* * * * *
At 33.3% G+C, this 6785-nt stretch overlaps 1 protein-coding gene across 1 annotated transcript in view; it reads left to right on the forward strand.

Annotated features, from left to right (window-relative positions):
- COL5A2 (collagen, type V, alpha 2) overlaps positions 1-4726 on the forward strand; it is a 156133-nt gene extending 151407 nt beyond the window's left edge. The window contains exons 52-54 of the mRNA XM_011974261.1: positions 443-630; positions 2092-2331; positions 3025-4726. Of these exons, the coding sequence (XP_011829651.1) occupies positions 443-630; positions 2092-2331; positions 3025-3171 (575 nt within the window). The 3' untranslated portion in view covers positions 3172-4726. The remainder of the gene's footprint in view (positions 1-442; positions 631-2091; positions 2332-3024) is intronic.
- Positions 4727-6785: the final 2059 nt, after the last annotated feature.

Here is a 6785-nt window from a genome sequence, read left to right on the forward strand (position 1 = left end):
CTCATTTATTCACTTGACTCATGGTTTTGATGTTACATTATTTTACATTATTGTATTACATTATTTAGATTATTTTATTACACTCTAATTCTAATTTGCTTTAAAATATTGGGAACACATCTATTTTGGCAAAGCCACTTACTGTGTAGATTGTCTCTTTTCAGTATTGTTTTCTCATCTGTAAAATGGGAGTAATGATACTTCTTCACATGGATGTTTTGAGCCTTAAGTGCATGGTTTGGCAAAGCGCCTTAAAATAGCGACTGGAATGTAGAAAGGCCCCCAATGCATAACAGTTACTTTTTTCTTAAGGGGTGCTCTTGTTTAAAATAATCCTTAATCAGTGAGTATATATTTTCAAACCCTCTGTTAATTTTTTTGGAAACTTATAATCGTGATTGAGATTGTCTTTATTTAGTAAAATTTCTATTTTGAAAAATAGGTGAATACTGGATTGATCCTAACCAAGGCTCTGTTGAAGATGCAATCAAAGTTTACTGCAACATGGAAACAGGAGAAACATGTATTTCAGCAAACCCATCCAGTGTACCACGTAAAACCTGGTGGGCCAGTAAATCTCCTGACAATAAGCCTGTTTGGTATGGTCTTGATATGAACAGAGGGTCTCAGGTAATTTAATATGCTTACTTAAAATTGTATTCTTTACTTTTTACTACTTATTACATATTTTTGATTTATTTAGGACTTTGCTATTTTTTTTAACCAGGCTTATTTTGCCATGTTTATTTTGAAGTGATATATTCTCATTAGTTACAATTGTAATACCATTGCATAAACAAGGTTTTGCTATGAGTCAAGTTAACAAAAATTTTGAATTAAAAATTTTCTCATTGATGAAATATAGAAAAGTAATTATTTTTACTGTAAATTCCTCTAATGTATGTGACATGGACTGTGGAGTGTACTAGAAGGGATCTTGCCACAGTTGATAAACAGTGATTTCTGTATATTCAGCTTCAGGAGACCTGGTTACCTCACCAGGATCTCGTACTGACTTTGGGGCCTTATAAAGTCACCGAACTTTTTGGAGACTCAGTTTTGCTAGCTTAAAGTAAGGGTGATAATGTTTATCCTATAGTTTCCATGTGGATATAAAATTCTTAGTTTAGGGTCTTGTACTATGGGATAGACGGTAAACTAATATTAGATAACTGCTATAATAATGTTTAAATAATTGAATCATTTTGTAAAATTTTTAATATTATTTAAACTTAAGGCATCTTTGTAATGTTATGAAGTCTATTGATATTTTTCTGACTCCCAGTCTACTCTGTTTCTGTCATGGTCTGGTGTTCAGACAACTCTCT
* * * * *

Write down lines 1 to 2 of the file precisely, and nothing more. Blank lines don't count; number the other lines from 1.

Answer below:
At 33.3% G+C, this 6785-nt stretch overlaps 1 protein-coding gene across 1 annotated transcript in view; it reads left to right on the forward strand.

Annotated features, from left to right (window-relative positions):